In this tutorial, I will describe Elasticsearch, Logstash and Kibana 4 setup with index mapping template. Every field can be mapped to desired core type that you can specify explicitly. Typing the data properly will give a significant boost to your ELK stack performance which is important for production-grade systems.
This article will not be describing a hypothetical situation such as a spherical cow. The following examples are taken from a production website with 100,000 page views a day.
After performing the ELK setup for the client they quickly found and fixed several major issues thanks to the transparency and ease of real-time monitoring ELK adoption provides.
Pre-existing conditions: dedicated server on CentOS 6.5 with LAMP stack (Apache 2.4, PHP 5.5, MariaDB [MySQL] 10), 32Gb of RAM and 1Tb 15K RPM HDD.
Ok, it happens, let's deal with it.
Part One: Install Elasticsearch
ELK stack consists of three main components:
- Elasticsearch - distributed RESTful search
- Logstash - logs and event management system
- Kibana - visualisation and analytics platform
The latest version of Elasticsearch (1.4.4) can be installed by APT or YUM as well as from zip, rpm, deb or tar archive. But first I need some Java here!
sudo yum install -y java-1.8.0-openjdk
If you want to use Oracle Java 8 (as recommended by Elasticsearch official docs), you can get it from http://www.oracle.com/technetwork/java/javase/downloads/jdk8-downloads-2133151.html
I need to set up Elasticsearch repo. Elasticsearch provides repositories for YUM and APT distributions. I used YUM since the server is on CentOS.
Install public signing key of Elasticsearch repository:
sudo rpm --import https://packages.elasticsearch.org/GPG-KEY-elasticsearch
I want to enable Elasticsearch repository. I created a new file /etc/yum.repos.d/elasticsearch.repo with the following content:
[elasticsearch-1.4] name=Elasticsearch repository for 1.4.x packages baseurl=http://packages.elasticsearch.org/elasticsearch/1.4/centos gpgcheck=1 gpgkey=http://packages.elasticsearch.org/GPG-KEY-elasticsearch enabled=1
Repository is ready to go. Now I can install Elasticsearch with:
sudo yum install -y elasticsearch
To start Elasticsearch automatically upon reboot:
sudo chkconfig --add elasticsearch
I want to have my Elasticsearch installation secured with access control. I installed Sonian plugin elasticsearch-jetty (https://github.com/sonian/elasticsearch-jetty):
cd /usr/share/elasticsearch/ sudo bin/plugin -url https://oss-es-plugins.s3.amazonaws.com/elasticsearch-jetty/elasticsearch-jetty-1.2.1.zip -install elasticsearch-jetty-1.2.1
Jetty plugin configuration files can be found at /usr/share/elasticsearch/plugins/jetty-1.2.1/config
ls /usr/share/elasticsearch/plugins/jetty-1.2.1/config jetty-hash-auth.xml jetty-restrict-all.xml jetty.xml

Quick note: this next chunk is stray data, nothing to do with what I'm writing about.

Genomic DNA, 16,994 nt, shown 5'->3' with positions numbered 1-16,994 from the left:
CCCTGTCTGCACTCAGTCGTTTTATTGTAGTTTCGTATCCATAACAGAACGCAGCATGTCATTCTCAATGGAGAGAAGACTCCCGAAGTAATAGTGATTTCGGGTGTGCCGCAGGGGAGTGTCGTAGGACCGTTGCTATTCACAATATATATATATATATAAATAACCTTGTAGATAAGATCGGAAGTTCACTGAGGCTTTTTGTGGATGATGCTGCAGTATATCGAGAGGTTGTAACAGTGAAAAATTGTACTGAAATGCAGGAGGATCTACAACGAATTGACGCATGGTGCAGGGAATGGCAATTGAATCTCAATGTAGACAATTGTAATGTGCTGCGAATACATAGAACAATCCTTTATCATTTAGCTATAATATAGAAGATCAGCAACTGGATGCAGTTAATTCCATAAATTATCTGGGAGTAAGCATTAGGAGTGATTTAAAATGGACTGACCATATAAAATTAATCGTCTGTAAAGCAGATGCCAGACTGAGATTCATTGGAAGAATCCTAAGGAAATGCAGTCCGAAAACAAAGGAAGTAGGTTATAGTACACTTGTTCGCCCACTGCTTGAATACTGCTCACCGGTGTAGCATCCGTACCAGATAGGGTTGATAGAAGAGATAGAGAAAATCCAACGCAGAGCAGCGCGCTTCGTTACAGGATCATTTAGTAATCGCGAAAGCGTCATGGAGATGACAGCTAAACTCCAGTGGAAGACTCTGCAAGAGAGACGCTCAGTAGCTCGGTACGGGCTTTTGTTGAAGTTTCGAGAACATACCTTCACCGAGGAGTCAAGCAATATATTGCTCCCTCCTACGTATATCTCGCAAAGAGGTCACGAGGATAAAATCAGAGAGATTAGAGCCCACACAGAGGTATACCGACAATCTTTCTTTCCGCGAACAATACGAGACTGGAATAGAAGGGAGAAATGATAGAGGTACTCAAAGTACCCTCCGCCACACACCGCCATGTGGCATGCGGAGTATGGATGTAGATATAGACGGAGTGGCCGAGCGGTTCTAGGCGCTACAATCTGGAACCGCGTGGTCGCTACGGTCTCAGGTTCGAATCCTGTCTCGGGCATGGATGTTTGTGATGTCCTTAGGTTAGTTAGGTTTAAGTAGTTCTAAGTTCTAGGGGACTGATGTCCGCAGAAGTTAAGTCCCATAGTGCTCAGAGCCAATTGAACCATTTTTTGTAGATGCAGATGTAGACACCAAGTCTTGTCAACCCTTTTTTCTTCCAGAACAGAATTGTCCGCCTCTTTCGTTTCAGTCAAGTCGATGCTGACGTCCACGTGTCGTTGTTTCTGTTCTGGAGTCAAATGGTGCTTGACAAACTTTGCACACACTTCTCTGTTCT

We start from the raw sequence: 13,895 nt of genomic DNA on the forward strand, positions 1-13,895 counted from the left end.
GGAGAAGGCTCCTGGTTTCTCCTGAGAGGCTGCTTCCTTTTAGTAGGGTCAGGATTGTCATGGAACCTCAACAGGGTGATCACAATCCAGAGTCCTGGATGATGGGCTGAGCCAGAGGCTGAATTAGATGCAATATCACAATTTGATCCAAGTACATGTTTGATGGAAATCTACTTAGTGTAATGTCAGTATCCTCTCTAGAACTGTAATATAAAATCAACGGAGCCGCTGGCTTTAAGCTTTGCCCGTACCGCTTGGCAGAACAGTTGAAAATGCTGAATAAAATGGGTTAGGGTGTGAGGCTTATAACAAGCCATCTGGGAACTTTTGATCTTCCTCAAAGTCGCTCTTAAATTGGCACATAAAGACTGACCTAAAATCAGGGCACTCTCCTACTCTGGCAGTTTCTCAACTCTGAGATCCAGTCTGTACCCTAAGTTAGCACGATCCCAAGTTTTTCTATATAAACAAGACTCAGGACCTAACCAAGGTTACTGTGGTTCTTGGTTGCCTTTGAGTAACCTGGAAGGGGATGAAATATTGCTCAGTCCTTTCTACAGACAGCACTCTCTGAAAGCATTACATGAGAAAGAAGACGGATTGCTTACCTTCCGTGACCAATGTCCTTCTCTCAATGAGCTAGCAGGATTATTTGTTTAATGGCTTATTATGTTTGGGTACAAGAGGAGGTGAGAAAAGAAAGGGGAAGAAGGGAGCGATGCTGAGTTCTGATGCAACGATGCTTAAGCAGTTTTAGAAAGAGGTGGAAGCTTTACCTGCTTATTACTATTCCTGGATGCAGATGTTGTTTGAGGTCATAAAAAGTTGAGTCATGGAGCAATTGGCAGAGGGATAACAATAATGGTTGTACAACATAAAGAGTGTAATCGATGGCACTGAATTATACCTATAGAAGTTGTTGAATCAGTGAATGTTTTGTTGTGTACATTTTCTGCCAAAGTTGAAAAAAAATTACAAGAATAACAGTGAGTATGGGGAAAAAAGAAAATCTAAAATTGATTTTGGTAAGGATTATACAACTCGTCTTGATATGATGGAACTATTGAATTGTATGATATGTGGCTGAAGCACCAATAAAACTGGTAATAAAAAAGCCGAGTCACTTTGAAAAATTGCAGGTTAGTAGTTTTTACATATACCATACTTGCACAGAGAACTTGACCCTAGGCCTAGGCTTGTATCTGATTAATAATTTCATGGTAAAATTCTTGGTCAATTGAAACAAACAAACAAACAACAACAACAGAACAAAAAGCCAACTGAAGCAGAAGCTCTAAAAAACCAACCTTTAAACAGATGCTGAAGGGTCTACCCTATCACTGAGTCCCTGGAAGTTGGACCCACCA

File jetty.xml – main Elasticsearch config file. Should be listed before all others config files.
File jetty-hash-auth.xml - basic file-based auth login service.
File jetty-restrict-all.xml - security credentials that require password for all.
I configured security realms to provide access control and authentication for Elasticsearch. Default configuration remains untouched, and I just changed directory to store my realm.properties file to /etc in jetty-hash-auth.xml file:
<?xml version="1.0"?> <!DOCTYPE Configure PUBLIC "-//Jetty//Configure//EN" "http://www.eclipse.org/jetty/configure.dtd"> <Configure id="ESServer" class="org.eclipse.jetty.server.Server"> <!-- Create new file based auth service that uses realm.properties file in elasticsearch config directory --> <Call name="addBean"> <Arg> <New class="org.eclipse.jetty.security.HashLoginService" id="DefaultLoginService"> <Set name="name">Default Realm</Set> <Set name="config"><SystemProperty name="jetty.home" default="."/>/etc/realm.properties</Set> <Set name="refreshInterval">5</Set> </New> </Arg> </Call> </Configure>
I created a file /etc/realm.properties with the following content (I need only one administrator login):
Where 827ccb0eea8a706c4c34a16891f84e7b is an MD5 encrypted password "12345" which can be created by either of two ways:
Using the java with jetty plugin "util" jar:
cd usr/share/elasticsearch/plugins/jetty-1.2.1 sudo java -cp ./jetty-util-8.1.14.v20131031.jar org.eclipse.jetty.util.security.Password admin 12345 OBF:19bv19bx19bz19c119c3 MD5:827ccb0eea8a706c4c34a16891f84e7b CRYPT:adpliAB3dA.06
Or using md5sum Linux command that will produce the same MD5 encrypted password:
echo -n "12345" | md5sum 827ccb0eea8a706c4c34a16891f84e7b -
Detailed explanation of Jetty realm authentication can be found on: https://wiki.eclipse.org/Jetty/Tutorial/Realms http://www.eclipse.org/jetty/documentation/9.1.1.v20140108/configuring-security-authentication.html
In this part of the tutorial, I described Elasticsearch installation on CentOS 6.5 with Sonian elasticsearch-jetty plugin; I generated credentials and configured security realm.
Please continue to the next chapter and don't hesitate to leave your comments or suggestions below.
Part One: Install Elasticsearch (you are here)